And of course, those white umbrellas that the Hamptons just won’t quit.
Somebody forgot to photoshop this next one. What’s that I see?
(Jaws approaching music plays as the horror intensifies)
Let’s zoom in on those inviting streaks of pollen and mildew, shall we?
DUN DUN DUN DUN DUN DUN
Nothing like laying back under shadows cast by nature’s grime. It probably even adds a few SPF points if you’re at the right angle!
Sigh. I wish it weren’t so. I do so love white umbrellas against a treeline.
But hey, if you’re feeling low during these times of economic uncertainty, just remember: the grass isn’t always greener, but the umbrellas are.
Now that we’ve debunked the facade of the appeal of white umbrellas, let’s take one last look at this place.
Pink cushions on bronze furniture are pictured on another seating area on the property, this time a lounge set that looks to be dark aluminum with a tinge of bronze in the finish. I’ve been contemplating boldly patterned lumbars on our chaises, but am having a hard time finding outdoor fabric in the motif I have in mind. SPOILER ALERT: pink is not out of the realm of possibilities. Not that you’ll believe I didn’t get the idea from Bunny and Edmund at this point. Whatever 😏 I have furniture and umbrella canopies that I need to see in person before deciding.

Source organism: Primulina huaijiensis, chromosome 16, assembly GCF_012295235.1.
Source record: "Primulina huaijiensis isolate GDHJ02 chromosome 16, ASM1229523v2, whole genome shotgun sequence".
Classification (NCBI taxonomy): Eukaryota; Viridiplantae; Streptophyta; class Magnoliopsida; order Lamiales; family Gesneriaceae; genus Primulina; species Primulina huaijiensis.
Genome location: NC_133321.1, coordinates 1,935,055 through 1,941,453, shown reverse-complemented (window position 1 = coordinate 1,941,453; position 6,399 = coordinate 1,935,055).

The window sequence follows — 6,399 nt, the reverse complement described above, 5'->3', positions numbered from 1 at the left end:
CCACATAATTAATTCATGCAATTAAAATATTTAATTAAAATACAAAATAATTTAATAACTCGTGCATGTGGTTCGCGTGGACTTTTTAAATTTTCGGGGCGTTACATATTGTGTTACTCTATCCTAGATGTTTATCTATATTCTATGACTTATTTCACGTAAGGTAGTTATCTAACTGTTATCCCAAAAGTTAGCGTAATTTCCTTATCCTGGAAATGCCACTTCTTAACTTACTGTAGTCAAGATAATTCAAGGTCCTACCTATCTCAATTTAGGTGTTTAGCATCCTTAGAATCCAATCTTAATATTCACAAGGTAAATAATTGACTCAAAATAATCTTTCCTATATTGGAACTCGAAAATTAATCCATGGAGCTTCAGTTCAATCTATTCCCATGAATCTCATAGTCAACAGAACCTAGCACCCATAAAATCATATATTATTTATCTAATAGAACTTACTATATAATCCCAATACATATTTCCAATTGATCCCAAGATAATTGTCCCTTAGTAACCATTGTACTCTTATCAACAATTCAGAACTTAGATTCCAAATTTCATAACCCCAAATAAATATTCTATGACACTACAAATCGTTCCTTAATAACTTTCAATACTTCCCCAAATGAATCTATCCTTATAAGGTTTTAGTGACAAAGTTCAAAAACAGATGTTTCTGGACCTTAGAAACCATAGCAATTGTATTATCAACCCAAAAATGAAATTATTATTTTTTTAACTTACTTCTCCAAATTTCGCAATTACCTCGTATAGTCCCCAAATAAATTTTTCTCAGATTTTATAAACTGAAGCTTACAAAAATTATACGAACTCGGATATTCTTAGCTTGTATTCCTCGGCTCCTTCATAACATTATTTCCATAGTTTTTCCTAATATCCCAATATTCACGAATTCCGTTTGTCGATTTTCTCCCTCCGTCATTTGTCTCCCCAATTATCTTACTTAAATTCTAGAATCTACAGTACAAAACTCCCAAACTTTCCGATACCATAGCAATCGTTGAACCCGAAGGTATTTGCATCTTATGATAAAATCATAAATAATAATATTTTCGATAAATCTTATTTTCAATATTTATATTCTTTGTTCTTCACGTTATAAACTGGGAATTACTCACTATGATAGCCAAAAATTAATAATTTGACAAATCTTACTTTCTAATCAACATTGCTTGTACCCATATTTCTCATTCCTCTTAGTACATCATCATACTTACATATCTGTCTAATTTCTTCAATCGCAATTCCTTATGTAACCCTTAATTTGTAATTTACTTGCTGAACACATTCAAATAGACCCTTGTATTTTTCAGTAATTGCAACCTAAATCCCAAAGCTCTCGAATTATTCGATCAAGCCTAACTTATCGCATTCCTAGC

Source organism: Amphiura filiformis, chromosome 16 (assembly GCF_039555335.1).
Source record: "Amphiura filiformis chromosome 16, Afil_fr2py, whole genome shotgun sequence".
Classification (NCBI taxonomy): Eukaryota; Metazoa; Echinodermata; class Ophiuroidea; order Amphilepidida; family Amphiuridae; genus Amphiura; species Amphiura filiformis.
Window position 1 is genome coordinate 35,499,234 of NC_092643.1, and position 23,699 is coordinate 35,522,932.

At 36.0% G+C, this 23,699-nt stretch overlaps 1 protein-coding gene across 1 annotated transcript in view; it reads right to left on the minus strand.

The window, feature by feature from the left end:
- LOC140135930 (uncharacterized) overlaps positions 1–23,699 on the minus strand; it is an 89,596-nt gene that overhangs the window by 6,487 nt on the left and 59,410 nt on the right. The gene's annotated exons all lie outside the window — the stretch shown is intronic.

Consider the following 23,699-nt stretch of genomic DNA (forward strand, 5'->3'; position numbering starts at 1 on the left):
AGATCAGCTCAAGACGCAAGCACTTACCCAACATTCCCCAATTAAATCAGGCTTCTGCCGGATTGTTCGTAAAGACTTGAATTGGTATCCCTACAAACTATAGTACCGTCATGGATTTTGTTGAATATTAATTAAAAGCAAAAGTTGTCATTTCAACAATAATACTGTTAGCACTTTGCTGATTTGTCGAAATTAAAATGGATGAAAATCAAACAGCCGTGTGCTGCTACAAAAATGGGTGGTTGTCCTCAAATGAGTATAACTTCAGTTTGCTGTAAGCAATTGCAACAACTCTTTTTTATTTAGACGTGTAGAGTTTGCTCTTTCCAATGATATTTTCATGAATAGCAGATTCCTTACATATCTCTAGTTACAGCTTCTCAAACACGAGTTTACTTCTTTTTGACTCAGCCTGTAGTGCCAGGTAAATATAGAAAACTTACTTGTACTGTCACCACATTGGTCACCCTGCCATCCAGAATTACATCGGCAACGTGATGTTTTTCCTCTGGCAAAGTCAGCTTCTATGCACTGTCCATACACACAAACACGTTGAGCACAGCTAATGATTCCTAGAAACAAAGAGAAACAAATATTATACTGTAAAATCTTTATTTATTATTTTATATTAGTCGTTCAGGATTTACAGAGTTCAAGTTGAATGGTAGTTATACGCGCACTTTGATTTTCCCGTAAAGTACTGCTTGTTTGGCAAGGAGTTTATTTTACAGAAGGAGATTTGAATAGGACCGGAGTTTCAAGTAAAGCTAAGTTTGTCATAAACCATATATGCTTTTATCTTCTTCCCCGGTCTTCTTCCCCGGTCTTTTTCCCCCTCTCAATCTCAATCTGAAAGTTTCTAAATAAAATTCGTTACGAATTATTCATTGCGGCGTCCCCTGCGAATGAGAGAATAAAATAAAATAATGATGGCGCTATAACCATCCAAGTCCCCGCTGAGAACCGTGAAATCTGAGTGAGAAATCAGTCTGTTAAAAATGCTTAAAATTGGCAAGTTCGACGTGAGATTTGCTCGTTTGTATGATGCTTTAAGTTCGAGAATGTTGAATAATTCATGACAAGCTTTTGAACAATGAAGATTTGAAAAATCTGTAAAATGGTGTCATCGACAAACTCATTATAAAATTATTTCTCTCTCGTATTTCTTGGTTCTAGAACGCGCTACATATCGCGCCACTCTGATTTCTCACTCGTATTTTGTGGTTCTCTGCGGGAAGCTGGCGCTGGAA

Looks like Bunny/and or Edmund – Bunmund? Bunmund.- decided on a retractable awning here. I wish we could see that extended, I’d love to see one done well by design professionals. We’re sticking with umbrellas for the foreseeable future but an awning would make a lot of sense over our kitchen patio.
And last but certainly not least: I absolutely love that black trellis. Did you catch it in view above, behind the pool chaises?
I really like the idea of replacing our post and rail gates with more decorative ones in painted finishes, potentially with trellises where it works. But this year, the focus is on getting furniture and getting outside into the yard as much as possible!
Seeing how Bunmund set this property up has got me thinking about a for-now plan for our little bluestone patio off the kitchen. To lounge, or dine al-fresco?
Coming soon will be more details on my furniture and textile picks and a mood board for the pool/outdoor furniture overall. Also, a scintillating tale of drainage improvements.
What’s that old saying? Right. When life gives you standing water and a wet crawlspace, make a bluestone patio with a fire table.
C’est tout for today. I hope you gleaned some inspiration from these pool decor ideas I’ve shared!